GREENBURGH, N.Y. — Because of higher delivery costs and predictions of a colder winter, Greenburgh residents should expect to see slightly higher monthly heating bills than last year.
For those using home heating oil, AAA spokesman Robert Sinclair said the monthly bill would be as cheap as last year if not for the colder winter Greenburgh is expected to get.
Crude oil, which makes up between 60 to 70 percent of one gallon of heating oil, is $88 per barrel. That's "cheaper than it's been" compared to when it reached its peak of $110 per barrel this year, Sinclair said.
"If things remain as they are right now — demand down, mild weather, inventory up and crude oil prices down — it will bode well for home heating bills this year," he said. Colder weather could create a crude oil competition between heating oil and gasoline, resulting in a higher demand and higher prices, Sinclair added.
Robison Oil Co-President Daniel Singer said the average cost of a gallon of heating oil for Greenburgh residents has been somewhat stable. At around $4.20 per gallon, it's about 20 cents higher than it was last year.
Greenburgh homes typically get between 1,000 and 1,200 gallons of heating oil delivered per year, and use about half of that supply from December to February. That can mean using roughly $800 worth of heat in January, the month where heating usage is at its highest, Singer said.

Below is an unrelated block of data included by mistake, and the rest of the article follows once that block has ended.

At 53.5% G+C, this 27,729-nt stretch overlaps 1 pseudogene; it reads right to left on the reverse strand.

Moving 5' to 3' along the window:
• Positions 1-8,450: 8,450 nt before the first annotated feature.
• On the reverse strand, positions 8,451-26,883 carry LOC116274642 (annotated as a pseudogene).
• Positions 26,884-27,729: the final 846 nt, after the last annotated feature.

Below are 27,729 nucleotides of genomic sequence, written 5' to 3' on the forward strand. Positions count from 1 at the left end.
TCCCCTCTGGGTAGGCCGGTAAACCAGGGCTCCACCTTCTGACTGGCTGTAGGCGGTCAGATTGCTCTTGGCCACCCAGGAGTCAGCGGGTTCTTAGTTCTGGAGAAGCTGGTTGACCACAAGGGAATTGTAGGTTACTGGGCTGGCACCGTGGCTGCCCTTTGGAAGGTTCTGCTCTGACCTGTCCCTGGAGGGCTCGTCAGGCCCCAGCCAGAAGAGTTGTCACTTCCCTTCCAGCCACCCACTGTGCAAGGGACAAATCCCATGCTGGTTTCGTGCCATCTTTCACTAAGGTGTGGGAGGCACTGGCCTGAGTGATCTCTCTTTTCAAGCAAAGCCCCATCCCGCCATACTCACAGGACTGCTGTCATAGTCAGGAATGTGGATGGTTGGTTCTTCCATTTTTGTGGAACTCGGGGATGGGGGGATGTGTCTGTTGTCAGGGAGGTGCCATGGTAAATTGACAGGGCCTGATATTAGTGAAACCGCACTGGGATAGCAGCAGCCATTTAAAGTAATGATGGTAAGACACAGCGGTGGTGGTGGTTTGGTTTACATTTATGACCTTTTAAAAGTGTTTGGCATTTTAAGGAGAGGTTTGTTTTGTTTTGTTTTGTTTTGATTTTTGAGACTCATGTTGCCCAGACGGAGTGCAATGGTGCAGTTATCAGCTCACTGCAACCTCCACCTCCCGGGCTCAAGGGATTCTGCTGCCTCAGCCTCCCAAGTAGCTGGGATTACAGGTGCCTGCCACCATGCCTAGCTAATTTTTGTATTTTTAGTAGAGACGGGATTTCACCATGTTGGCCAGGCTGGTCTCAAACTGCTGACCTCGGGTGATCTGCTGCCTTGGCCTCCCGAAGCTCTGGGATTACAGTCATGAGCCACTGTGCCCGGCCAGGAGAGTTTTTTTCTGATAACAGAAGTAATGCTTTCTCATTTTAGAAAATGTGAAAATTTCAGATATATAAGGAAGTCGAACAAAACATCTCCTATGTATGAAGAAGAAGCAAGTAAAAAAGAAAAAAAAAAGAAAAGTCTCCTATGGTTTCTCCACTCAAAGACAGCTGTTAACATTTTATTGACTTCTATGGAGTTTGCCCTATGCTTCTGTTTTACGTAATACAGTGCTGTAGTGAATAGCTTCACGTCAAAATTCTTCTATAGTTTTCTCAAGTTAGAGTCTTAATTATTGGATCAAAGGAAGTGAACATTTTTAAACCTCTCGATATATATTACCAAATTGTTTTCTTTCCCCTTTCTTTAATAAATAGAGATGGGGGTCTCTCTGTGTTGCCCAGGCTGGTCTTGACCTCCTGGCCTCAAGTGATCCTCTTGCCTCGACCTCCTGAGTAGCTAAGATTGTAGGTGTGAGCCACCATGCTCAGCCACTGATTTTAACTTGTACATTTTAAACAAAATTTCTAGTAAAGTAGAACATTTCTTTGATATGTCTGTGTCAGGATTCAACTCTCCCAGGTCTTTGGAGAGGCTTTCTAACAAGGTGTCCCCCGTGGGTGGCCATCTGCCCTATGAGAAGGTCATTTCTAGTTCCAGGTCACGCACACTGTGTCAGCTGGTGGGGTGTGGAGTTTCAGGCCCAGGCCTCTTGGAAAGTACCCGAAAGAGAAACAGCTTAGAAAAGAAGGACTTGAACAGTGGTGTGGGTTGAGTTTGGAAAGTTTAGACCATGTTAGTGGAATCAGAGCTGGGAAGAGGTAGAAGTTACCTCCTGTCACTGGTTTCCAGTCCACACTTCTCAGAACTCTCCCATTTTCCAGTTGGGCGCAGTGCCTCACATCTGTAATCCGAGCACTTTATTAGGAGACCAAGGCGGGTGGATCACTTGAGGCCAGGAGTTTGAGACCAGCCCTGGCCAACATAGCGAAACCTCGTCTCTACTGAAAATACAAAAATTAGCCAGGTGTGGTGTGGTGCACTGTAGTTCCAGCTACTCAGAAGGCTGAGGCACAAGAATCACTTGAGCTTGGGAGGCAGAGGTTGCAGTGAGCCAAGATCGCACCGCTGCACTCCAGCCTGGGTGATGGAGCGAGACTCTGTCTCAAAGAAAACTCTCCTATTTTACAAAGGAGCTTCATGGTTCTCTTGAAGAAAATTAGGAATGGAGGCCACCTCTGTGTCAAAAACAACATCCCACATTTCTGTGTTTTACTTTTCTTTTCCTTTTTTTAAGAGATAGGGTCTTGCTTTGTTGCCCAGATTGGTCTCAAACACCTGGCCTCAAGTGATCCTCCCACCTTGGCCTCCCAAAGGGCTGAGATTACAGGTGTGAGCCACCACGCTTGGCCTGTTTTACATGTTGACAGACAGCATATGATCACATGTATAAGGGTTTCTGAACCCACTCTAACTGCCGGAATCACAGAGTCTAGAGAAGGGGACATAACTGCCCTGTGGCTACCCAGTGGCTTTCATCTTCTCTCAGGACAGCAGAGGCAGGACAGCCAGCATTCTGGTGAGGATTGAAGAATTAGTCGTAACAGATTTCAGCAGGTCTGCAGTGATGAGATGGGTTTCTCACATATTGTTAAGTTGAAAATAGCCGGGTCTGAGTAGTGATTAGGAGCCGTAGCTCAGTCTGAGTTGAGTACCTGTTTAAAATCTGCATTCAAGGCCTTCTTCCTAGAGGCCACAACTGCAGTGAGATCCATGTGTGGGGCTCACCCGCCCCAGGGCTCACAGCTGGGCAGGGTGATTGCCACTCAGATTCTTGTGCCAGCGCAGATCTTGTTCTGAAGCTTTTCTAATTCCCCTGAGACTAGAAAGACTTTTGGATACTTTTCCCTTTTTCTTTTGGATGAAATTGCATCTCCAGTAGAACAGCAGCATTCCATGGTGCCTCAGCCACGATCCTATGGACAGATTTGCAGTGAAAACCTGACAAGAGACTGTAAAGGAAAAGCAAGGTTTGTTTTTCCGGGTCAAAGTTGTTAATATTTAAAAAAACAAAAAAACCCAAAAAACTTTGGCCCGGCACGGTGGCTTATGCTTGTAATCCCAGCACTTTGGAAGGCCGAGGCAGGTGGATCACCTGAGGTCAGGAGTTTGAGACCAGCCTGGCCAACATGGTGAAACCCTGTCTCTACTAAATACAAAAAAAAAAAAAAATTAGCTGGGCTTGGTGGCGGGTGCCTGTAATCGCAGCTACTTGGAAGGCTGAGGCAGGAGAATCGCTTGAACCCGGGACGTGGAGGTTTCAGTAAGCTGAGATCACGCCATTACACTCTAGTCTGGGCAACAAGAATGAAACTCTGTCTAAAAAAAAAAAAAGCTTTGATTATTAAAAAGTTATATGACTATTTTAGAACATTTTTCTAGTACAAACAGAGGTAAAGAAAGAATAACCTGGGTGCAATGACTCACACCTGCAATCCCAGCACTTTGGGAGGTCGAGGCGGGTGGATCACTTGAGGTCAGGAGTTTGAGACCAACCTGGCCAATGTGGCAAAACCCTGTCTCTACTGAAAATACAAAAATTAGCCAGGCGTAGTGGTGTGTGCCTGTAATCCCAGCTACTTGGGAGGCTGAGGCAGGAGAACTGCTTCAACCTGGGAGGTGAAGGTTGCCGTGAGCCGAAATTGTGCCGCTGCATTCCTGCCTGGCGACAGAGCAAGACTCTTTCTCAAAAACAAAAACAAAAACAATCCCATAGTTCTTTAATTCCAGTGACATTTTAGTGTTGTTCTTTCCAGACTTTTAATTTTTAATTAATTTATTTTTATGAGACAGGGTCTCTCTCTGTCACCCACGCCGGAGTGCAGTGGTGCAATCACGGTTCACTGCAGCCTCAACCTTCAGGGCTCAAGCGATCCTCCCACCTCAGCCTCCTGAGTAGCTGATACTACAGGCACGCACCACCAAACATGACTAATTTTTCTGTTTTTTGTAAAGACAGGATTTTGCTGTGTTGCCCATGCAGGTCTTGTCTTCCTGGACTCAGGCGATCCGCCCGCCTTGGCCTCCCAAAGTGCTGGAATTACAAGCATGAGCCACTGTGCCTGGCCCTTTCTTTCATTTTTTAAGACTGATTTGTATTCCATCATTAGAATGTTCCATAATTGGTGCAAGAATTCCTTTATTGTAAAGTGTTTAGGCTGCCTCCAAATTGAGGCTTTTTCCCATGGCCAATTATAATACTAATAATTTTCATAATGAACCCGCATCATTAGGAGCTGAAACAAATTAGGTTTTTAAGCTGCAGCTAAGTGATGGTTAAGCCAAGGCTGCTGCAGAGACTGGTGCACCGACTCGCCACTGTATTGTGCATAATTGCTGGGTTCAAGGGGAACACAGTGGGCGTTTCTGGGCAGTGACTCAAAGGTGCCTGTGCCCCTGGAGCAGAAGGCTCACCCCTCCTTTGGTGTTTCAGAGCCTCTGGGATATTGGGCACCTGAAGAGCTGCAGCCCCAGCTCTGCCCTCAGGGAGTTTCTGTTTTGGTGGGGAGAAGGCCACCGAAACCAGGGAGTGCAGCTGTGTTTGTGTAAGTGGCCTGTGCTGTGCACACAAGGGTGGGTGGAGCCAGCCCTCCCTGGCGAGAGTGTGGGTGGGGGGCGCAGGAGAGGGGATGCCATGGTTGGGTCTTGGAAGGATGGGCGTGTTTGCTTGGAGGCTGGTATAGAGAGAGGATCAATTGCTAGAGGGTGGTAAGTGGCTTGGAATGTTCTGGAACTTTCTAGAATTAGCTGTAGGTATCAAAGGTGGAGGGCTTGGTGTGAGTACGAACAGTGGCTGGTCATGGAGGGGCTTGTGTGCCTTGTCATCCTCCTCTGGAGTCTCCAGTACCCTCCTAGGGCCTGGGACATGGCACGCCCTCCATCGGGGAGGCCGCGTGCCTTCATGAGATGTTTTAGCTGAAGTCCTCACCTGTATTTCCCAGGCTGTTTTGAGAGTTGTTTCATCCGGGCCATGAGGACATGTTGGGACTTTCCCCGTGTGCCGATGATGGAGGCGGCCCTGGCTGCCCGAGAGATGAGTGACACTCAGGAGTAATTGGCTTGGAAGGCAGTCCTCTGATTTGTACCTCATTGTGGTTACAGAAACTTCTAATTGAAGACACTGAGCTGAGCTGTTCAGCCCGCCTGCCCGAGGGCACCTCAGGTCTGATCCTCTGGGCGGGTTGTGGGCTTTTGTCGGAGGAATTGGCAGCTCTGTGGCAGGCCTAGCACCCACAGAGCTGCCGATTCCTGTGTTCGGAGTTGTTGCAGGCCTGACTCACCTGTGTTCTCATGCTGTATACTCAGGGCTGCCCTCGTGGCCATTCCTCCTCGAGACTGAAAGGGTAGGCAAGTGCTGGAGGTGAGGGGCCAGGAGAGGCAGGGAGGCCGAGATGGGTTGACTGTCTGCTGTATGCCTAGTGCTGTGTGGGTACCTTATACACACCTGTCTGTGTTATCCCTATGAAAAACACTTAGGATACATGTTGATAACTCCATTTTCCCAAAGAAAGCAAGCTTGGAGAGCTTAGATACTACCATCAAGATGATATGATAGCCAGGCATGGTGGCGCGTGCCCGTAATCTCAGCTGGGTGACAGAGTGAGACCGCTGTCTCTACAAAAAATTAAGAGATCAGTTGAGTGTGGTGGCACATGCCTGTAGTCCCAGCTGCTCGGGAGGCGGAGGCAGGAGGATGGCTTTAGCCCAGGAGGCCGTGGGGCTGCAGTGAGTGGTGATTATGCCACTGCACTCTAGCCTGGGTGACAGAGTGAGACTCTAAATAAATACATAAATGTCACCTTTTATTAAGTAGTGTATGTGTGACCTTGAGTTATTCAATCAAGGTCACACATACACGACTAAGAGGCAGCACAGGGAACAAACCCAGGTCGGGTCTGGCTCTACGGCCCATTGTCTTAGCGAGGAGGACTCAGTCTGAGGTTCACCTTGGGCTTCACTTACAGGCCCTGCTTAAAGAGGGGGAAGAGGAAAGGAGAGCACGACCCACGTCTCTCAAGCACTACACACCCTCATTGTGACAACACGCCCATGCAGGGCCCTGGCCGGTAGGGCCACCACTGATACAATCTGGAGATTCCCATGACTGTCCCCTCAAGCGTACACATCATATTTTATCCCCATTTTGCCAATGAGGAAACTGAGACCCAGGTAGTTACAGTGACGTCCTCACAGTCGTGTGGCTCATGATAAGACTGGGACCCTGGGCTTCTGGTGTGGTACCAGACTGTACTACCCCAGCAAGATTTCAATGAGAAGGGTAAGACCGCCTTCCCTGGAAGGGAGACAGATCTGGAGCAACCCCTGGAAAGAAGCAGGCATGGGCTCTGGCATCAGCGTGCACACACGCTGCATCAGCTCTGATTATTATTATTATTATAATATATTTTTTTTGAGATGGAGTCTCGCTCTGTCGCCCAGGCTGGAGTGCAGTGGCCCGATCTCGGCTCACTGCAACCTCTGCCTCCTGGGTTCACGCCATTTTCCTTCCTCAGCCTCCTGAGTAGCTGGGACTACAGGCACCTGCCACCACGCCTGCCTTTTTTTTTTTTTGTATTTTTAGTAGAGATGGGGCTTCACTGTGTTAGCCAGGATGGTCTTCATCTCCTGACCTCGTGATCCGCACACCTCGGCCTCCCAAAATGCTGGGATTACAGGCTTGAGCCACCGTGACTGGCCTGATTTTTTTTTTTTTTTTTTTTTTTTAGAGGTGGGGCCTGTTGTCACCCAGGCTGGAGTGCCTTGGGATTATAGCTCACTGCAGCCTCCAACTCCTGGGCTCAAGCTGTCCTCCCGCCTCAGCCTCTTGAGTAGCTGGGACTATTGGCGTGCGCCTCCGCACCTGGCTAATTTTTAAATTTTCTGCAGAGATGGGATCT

Those who use natural gas to heat their homes will see a slight increase in their bills.
Thanks to the natural gas boom across the nation, costs are at the lowest they've been in a decade. Delivery costs for Con Edison, which provides natural gas to Greenburgh homes, however, have increased by 3.4 percent from last year, bringing the average gas-heating residential bill to about $348 per month, Con Edison Spokesman Allan Drury said. That's $11 higher than last year for the months of November hrough March.
Low prices are a relief to Greenburgh resident Bill Melicio, who has to keep the heat constantly on in his house for his elderly mother who lives with him.
"During the winter time, heating is definitely one of my biggest monthly expenses," Melicio said. "Prices have gone down a bit, so I'm very happy."
The National Oceanic and Atmospheric Administration's National Climate Data Center is predicting a colder winter than last year and, consequently, more heating usage.
Carol Gorin of Greenburgh said her family toughs out the cold every winter — in fact, it's the summer months that she worries about for air conditioning costs.
"We hardly use any heat. It's not running continually like the air conditioning," Gorin said.
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